Twentieth Century is a play by Ben Hecht and Charles MacArthur based on the unproduced play Napoleon of Broadway by Charles B. Millholland, inspired by his experience working for the eccentric Broadway impresario David Belasco.
The Hecht-MacArthur comedy is set in the observation car of the Twentieth Century Limited, travelling from Chicago to New York's Grand Central Terminal. Aboard the luxury train are egomaniacal theatre producer Oscar Jaffe, desperately in need of a hit, and his former paramour and protégé, temperamental actress Lily Garland (born Mildred Plotka), who abandoned him for a Hollywood career. Oscar is determined to sign her for his new show, and Lily is just as determined to ignore his advances, both professional and personal.
The first Broadway production, directed by George Abbott, opened on December 29, 1932 at the Broadhurst Theatre, where it ran for 152 performances. Moffat Johnston and Eugenie Leontovich were the stars, with William Frawley in a featured role. 1 It was adapted for a critically acclaimed film adaptation of the same name two years later.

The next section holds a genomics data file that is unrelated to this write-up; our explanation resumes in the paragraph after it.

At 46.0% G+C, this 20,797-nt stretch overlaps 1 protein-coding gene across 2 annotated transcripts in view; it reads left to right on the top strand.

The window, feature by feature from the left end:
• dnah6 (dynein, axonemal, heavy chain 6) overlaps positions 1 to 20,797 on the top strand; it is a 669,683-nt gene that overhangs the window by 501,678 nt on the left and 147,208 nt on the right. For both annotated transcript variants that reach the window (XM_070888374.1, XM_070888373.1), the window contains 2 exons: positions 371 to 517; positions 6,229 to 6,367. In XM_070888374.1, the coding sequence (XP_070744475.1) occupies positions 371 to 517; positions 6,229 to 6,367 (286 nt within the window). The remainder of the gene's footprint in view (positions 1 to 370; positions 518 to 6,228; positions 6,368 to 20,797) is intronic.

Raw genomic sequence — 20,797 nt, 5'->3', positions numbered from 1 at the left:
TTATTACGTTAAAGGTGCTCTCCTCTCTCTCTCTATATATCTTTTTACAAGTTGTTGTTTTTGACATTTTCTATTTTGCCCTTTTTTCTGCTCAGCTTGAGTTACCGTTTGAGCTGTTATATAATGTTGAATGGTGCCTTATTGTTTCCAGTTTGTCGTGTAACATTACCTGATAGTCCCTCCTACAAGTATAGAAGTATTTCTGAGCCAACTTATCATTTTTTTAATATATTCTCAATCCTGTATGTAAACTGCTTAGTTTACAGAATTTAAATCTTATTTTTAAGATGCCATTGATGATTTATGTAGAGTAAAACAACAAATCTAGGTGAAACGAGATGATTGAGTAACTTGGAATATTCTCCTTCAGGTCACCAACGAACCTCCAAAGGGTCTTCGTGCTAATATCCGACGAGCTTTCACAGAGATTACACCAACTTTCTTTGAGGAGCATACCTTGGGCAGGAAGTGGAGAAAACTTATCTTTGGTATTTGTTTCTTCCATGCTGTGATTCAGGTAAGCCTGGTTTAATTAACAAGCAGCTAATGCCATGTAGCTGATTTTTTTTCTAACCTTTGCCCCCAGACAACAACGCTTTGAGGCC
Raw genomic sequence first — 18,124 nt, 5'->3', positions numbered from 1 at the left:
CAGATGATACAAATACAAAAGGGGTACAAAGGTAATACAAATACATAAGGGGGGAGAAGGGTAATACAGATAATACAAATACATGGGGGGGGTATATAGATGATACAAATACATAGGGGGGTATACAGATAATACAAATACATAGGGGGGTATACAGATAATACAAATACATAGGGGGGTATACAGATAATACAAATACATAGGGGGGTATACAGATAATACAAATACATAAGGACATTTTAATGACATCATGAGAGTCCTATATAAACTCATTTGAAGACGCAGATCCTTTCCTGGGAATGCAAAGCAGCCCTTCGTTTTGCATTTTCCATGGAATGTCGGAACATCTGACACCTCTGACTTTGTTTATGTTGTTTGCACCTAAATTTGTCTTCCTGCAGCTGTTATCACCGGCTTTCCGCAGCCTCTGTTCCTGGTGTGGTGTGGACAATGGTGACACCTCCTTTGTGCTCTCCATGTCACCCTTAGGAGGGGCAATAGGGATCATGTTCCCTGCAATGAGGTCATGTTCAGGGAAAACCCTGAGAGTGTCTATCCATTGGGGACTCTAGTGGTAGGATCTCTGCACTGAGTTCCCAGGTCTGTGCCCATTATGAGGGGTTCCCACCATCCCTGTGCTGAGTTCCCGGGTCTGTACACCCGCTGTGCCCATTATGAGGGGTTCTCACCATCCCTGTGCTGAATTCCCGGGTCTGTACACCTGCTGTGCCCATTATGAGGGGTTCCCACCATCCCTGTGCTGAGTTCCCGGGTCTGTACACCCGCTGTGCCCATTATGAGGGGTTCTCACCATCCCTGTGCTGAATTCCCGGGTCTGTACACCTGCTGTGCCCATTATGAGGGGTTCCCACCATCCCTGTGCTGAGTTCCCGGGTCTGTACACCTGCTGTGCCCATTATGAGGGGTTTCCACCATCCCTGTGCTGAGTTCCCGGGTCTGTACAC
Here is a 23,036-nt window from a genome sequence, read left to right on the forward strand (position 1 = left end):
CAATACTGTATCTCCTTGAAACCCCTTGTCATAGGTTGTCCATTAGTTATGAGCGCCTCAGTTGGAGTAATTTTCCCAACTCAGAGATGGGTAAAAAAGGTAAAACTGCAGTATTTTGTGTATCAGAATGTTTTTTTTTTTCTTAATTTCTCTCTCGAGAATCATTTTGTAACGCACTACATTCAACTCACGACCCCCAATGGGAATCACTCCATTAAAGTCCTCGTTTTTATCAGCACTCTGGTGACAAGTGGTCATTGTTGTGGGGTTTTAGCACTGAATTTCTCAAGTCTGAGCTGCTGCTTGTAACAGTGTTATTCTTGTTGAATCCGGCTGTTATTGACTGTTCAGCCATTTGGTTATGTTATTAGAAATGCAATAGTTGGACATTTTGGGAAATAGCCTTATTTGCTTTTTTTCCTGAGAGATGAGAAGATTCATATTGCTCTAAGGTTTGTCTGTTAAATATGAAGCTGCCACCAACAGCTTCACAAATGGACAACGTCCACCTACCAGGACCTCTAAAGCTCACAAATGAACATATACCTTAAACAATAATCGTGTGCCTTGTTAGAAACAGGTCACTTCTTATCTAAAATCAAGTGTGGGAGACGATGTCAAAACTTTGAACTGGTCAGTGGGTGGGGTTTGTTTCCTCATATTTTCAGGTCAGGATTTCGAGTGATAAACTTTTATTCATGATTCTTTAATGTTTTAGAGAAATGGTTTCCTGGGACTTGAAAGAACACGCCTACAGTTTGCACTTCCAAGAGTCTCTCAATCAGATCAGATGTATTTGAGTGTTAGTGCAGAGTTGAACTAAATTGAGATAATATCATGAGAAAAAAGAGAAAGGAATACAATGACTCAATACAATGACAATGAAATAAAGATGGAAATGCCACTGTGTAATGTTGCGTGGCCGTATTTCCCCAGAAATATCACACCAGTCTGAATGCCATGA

The play has been revived on Broadway twice. The first, directed by José Ferrer, opened on December 24, 1950 at the ANTA Playhouse, where it ran for 233 performances. The production starred Ferrer as Oscar and Gloria Swanson, who designed her own gowns, as Lily. Werner Klemperer and Edward Platt were also in the cast.2
After twenty-seven previews, the second revival, an adaptation by Ken Ludwig directed by Walter Bobbie, opened on March 25, 2004 at the Roundabout Theatre Company's American Airlines Theatre, where it ran for 84 performances. Alec Baldwin and Anne Heche headed a cast that included Dan Butler and Tom Aldredge. Tony Award nominations went to Heche and Aldredge, and the production earned a Drama Desk Award nomination for Outstanding Set Design of a Play.3
Twentieth Century has been presented on television at least three times:
On the Twentieth Century a musical adaptation of the play by Betty Comden, Adolph Green, and Cy Coleman opened on Broadway on February 19, 1978 with John Cullum and Madeline Kahn as the stars. It was directed by Harold Prince and played for 11 previews and 449 performances.5